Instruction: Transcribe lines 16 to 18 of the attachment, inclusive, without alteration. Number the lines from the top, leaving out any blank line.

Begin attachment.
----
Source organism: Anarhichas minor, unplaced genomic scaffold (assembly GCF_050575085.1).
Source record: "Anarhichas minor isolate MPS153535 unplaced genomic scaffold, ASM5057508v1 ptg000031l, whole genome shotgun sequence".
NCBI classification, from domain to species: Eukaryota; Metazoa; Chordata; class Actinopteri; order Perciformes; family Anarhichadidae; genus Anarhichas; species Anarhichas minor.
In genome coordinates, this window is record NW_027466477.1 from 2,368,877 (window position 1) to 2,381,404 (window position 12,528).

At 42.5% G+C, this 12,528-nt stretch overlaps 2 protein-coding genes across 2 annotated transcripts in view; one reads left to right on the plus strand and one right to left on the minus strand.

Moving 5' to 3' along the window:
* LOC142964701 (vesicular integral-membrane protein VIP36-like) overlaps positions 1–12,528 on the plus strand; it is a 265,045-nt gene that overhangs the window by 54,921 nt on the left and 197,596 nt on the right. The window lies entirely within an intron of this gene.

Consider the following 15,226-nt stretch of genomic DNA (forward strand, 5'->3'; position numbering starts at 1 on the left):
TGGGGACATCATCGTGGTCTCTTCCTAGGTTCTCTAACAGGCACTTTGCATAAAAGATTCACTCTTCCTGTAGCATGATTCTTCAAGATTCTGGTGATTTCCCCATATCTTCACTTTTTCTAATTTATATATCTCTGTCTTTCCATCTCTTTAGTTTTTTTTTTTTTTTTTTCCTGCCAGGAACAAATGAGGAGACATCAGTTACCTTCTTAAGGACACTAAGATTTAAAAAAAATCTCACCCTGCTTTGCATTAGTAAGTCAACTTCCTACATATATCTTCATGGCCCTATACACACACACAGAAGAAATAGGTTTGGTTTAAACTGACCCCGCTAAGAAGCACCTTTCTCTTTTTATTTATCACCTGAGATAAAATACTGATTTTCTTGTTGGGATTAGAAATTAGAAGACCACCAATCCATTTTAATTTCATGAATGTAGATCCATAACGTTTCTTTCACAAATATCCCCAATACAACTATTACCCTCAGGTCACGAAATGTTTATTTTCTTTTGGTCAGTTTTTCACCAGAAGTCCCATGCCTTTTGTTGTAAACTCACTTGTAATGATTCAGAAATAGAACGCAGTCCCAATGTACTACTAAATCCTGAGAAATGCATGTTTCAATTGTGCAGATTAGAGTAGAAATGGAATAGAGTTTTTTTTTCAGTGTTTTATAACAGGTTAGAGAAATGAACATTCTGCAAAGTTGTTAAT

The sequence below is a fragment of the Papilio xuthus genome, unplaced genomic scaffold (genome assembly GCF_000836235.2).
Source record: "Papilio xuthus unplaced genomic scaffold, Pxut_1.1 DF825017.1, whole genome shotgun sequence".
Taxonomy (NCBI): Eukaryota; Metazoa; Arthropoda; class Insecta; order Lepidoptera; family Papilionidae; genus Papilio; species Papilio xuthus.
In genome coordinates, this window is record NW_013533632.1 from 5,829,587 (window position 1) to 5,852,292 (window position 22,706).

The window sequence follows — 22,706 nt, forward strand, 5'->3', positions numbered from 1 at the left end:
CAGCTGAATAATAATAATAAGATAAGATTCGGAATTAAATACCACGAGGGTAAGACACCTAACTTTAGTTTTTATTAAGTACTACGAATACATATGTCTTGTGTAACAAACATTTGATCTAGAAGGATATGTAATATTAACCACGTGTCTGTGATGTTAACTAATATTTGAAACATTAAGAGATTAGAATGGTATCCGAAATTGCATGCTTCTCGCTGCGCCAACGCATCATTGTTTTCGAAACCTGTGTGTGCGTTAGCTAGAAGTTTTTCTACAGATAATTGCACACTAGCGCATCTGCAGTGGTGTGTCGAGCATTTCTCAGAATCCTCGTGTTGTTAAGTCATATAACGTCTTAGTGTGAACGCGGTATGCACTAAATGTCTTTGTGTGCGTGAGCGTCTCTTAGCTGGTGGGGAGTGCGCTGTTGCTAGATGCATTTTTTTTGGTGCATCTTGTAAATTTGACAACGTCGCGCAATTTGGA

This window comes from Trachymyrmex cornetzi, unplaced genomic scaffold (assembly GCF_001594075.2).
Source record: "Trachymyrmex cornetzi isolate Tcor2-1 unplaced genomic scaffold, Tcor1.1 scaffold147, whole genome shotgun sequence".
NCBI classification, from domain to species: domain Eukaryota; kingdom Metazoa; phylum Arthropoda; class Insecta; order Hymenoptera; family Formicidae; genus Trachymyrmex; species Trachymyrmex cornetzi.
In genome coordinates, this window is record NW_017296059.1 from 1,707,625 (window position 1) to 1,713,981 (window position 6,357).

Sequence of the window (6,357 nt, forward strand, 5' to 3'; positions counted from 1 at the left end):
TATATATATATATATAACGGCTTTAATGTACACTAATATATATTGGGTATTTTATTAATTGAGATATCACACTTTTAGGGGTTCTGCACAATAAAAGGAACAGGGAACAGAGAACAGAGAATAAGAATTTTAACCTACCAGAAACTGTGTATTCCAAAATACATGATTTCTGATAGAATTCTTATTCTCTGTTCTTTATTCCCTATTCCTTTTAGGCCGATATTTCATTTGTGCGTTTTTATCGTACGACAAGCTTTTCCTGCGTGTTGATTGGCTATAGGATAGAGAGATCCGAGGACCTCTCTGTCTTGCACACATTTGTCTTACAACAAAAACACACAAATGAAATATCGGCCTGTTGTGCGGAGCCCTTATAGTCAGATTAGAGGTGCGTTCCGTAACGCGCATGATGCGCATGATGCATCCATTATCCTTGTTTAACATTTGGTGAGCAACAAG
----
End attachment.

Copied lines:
This window comes from Trachymyrmex cornetzi, unplaced genomic scaffold (assembly GCF_001594075.2).
Source record: "Trachymyrmex cornetzi isolate Tcor2-1 unplaced genomic scaffold, Tcor1.1 scaffold147, whole genome shotgun sequence".
NCBI classification, from domain to species: domain Eukaryota; kingdom Metazoa; phylum Arthropoda; class Insecta; order Hymenoptera; family Formicidae; genus Trachymyrmex; species Trachymyrmex cornetzi.